Rent Stabilization: What Every Tenant Needs to Know

October 16, 2009

This question has a lot of different answers, depending upon who you ask, here’s what the New York City Rent Guidelines Board (NYCRGB) has to say:

Ask Why!

Ask Why!

New York City has a system of rent regulation known as “rent stabilization.” The system was enacted in 1969 when rents were rising sharply in many post-war buildings. The system has been extended and amended frequently, and now about 1 million apartments in the City are covered by rent stabilization. Rent stabilized tenants are protected from sharp increases in rent and have the right to renew their leases.

In NYC, rent stabilized apartments are those apartments in buildings of six or more units built between February 1, 1947 and January 1, 1974.
Tenants in buildings of six or more units built before February 1, 1947 and who moved in after June 30, 1971 are also covered by rent stabilization.
A third category of rent stabilized apartments covers buildings with three or more apartments constructed or extensively renovated since 1974 with special tax benefits. Generally, these buildings are stabilized only while the tax benefits continue.

Can my landlord evict me and use my stabilized apartment for his family, and how many apartments in the building can the landlord take?

One of the advantages of being a rent stabilized tenant is the right to renew your lease. This right holds with few exceptions, and eviction for owner occupancy by the landlord or a family member is one of the exceptions.
The rent regulation laws allow the landlord of a rent stabilized building to take over one or more apartments for family use. However, he/she must give you 90 to 150 days notice before your existing lease expires that it will not be renewed. In addition, he/she must be able to prove that the apartment will be for family use. Note that if you are 62 or older or disabled you have additional protections. If you do wish to stay in the apartment, you could simply stay put and wait for the landlord to serve you with eviction papers. The landlord will then have to prove in court that he needs the apartment for family use. The court may or may not agree with his assessment.

Regarding the number of apartments an owner can take: The Rent Stabilization Law and Code is a little vague about the number of apartments that an owner may occupy: “…only one of the individual owners of any building, whether such ownership is by joint tenancy, tenancy in common, or tenancy by the entirety to recover possession of one or more dwelling units for personal use and occupancy.” However, the DHCR informs us that an owner can take more than one unit for his or his relative’s occupancy.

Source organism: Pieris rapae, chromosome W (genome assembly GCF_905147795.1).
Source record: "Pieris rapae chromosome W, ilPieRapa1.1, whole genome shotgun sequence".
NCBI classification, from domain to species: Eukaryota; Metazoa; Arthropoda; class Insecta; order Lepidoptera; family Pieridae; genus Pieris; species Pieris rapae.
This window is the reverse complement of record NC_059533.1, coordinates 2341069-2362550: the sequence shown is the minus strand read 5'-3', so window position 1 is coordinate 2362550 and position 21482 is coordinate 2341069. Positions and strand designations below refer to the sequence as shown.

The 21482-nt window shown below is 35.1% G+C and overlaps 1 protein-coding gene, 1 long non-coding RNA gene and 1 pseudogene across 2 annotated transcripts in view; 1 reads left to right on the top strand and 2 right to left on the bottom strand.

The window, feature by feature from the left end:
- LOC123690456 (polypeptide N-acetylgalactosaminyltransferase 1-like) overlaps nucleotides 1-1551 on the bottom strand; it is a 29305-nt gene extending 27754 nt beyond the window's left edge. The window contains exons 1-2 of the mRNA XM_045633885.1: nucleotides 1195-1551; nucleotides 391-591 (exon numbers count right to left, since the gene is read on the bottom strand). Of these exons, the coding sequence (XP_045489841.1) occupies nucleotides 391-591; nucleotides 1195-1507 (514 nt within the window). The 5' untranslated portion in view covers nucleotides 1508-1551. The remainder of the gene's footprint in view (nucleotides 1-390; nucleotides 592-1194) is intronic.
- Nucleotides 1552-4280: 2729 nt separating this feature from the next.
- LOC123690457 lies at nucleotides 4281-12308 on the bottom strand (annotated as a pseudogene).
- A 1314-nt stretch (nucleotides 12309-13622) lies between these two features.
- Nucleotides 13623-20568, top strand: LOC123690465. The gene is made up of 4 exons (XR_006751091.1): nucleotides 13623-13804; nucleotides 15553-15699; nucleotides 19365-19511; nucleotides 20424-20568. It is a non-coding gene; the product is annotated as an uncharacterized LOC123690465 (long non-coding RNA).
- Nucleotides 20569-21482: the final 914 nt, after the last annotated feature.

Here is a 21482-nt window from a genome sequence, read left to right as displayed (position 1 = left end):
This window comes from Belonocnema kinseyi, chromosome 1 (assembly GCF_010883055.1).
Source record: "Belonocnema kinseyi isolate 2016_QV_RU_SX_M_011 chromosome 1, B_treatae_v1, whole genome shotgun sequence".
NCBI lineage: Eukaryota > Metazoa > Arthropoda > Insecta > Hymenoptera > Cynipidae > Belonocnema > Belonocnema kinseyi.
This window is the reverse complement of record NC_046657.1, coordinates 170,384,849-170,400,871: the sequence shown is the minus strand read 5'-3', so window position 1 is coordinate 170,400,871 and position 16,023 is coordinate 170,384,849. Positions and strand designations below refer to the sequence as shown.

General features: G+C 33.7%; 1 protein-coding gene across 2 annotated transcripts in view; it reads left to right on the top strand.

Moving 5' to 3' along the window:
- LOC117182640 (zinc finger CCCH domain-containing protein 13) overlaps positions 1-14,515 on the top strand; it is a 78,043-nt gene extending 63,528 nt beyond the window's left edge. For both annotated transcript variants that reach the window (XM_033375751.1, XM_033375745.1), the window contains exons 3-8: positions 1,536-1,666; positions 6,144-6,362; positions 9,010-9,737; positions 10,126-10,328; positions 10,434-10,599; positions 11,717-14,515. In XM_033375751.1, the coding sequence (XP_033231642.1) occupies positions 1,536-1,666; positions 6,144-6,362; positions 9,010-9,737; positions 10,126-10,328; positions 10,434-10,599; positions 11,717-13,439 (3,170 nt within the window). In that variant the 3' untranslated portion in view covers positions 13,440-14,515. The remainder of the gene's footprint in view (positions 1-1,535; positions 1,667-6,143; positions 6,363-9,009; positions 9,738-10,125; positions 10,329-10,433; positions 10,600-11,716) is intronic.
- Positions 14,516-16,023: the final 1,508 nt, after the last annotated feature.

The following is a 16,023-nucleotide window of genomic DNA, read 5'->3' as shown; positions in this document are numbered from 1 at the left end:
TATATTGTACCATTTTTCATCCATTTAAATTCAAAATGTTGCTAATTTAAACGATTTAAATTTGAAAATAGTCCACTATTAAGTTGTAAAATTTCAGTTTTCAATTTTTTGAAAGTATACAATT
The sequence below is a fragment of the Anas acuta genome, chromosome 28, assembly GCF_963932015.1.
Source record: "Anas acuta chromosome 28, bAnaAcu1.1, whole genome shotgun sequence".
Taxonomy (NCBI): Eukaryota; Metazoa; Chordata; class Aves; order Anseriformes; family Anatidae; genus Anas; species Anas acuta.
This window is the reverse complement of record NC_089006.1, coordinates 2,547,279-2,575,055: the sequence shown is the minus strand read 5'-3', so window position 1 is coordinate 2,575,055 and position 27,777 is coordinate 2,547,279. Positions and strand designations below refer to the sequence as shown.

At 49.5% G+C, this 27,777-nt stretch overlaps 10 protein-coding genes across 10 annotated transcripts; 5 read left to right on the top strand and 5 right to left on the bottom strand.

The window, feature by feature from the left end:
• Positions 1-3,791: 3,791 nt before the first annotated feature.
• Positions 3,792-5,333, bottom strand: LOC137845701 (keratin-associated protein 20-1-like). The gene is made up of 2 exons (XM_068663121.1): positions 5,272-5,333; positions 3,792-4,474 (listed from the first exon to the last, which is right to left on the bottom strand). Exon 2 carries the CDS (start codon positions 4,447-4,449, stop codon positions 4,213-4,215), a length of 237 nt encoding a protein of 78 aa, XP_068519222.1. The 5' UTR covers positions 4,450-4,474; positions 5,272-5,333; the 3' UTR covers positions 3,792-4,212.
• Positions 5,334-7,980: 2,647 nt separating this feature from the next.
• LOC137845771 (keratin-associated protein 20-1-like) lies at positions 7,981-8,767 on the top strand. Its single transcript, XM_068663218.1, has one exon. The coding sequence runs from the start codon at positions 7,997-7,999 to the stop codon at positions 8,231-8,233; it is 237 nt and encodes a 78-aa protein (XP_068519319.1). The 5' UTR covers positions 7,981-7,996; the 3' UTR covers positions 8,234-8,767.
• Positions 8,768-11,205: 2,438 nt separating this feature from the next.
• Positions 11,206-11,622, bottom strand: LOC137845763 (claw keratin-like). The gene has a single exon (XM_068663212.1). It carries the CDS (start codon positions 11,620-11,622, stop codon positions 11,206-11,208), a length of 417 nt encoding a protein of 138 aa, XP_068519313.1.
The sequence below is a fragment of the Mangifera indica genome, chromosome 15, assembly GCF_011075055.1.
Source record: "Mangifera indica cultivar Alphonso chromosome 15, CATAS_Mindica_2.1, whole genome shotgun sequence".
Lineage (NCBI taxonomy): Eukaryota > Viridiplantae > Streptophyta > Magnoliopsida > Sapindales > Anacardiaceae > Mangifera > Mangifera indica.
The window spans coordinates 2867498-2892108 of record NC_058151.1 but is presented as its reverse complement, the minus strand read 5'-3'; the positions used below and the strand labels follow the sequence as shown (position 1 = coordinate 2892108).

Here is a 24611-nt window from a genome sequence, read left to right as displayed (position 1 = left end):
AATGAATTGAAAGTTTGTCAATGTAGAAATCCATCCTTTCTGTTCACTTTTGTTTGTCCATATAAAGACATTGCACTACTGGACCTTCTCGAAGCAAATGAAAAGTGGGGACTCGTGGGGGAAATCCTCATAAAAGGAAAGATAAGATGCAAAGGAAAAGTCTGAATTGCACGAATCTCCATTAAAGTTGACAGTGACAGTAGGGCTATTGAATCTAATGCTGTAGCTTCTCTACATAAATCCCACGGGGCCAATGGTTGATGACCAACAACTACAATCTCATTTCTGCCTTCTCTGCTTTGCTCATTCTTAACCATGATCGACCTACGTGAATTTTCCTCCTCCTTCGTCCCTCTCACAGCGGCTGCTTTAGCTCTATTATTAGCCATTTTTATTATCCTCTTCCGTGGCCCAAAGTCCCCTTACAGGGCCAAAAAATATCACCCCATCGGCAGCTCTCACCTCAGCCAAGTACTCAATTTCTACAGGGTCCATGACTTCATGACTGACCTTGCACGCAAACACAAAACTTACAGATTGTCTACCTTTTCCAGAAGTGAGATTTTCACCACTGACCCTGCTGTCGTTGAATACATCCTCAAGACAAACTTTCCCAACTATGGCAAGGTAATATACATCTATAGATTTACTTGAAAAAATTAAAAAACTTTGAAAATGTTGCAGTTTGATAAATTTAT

Why is it getting so hard to find Rent Stabilized Apartments?

When a tenant moves out of a Rent Stabilized Apartment, the Landlord of this apartment has two options.
1) Rent the apartment as a rent stabilized apartment to the next tenant
2) Renovate the apartment and get 1/40th of the renovation cost added to the monthly rent, and if it goes over $2000 a month, he can then De-regulate the apartment!

Here is the Example for Renovation:
The tenant moves out of a rent stabilized apartment in which the rent was $1000.00 a month. The landlord legally can increase the rent 20% for change of tenancy, bringing the monthly up to $1200.00. Now the magic number for a landlord is $2000.00, so he’s $800 away from De-regulation. If the landlord Renovates the Apartment, he/she is entitled to add 1/40th of the renovation cost to the monthly rent, in this example the landlord needs to put at least $32,000 worth of renovations into the apartment to hit $2000.00. If the example apartment was a 2 bedroom, the landlord would probably demand an average rent of $4500 a month! Don’t be fooled, Landlords want to De-regulate their Stabilized units as fast as possible, it increases their rent rolls, and makes the whole building more valuable!

Rent Stabilized Apartments are really hard to find, and if you have one, Lucky You! If you would like more information on Rent Stabilization, or have any real estate questions, give us a call


Leave a Reply

Fill in your details below or click an icon to log in: Logo

You are commenting using your account. Log Out /  Change )

Google+ photo

You are commenting using your Google+ account. Log Out /  Change )

Twitter picture

You are commenting using your Twitter account. Log Out /  Change )

Facebook photo

You are commenting using your Facebook account. Log Out /  Change )


Connecting to %s